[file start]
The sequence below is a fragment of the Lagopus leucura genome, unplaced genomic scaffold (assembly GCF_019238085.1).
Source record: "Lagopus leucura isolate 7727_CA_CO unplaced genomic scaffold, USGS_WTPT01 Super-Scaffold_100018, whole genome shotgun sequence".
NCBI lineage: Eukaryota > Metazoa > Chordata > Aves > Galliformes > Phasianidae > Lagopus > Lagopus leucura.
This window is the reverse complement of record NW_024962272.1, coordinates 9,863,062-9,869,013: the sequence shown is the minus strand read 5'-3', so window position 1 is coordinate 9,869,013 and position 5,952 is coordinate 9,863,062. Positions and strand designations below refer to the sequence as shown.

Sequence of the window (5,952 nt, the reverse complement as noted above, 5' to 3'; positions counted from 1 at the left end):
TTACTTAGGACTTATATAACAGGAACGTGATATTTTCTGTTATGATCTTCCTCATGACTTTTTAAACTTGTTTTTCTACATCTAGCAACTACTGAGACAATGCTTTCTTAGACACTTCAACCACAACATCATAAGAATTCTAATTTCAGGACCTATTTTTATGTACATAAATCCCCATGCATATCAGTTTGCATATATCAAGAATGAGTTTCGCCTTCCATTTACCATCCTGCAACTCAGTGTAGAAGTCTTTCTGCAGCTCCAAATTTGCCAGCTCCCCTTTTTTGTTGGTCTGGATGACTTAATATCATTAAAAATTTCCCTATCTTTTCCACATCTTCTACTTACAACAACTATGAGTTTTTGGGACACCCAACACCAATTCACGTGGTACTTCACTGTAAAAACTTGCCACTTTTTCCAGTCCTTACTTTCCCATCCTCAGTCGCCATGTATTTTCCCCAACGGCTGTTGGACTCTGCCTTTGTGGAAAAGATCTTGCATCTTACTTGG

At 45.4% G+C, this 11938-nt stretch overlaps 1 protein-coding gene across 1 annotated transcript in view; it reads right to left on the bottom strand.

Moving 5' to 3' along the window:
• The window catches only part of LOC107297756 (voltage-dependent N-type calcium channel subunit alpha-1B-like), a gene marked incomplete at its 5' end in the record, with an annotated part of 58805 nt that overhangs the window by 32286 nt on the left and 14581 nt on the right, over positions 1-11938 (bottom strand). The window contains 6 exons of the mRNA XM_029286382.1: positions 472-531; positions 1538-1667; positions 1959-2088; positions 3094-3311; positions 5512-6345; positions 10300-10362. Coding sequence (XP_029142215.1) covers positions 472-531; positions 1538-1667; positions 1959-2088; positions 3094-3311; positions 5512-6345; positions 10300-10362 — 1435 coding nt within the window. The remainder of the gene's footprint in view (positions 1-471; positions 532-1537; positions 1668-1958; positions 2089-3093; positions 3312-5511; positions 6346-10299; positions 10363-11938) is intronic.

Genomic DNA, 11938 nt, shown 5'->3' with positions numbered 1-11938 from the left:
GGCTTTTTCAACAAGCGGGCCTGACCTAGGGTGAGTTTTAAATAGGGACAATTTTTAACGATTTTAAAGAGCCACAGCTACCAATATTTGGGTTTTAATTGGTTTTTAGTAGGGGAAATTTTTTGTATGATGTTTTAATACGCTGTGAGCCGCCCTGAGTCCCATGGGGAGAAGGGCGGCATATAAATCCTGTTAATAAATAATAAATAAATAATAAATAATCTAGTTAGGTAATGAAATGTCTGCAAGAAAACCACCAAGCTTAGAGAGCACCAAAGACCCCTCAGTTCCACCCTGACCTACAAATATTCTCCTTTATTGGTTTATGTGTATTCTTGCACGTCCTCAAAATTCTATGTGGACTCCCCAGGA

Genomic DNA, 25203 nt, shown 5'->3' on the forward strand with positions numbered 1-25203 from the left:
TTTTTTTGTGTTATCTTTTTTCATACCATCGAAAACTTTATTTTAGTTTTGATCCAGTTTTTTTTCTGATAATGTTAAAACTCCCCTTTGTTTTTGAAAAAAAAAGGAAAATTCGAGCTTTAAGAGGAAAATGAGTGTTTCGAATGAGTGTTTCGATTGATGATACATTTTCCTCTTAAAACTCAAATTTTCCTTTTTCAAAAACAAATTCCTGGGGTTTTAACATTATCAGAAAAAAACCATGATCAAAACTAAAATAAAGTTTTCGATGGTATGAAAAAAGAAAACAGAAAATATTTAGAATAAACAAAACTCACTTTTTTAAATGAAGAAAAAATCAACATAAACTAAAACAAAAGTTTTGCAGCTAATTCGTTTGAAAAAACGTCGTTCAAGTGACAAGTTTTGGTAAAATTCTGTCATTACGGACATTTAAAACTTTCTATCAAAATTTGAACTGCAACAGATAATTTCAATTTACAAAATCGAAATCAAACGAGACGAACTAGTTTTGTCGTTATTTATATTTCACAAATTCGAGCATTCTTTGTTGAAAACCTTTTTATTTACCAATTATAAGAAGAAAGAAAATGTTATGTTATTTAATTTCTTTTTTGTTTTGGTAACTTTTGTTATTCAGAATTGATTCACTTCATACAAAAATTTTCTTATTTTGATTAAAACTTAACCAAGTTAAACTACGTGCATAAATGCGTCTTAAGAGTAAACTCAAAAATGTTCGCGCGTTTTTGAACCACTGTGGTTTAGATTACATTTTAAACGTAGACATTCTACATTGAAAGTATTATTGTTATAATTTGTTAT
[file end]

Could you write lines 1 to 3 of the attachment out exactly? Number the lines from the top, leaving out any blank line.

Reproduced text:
The sequence below is a fragment of the Lagopus leucura genome, unplaced genomic scaffold (assembly GCF_019238085.1).
Source record: "Lagopus leucura isolate 7727_CA_CO unplaced genomic scaffold, USGS_WTPT01 Super-Scaffold_100018, whole genome shotgun sequence".
NCBI lineage: Eukaryota > Metazoa > Chordata > Aves > Galliformes > Phasianidae > Lagopus > Lagopus leucura.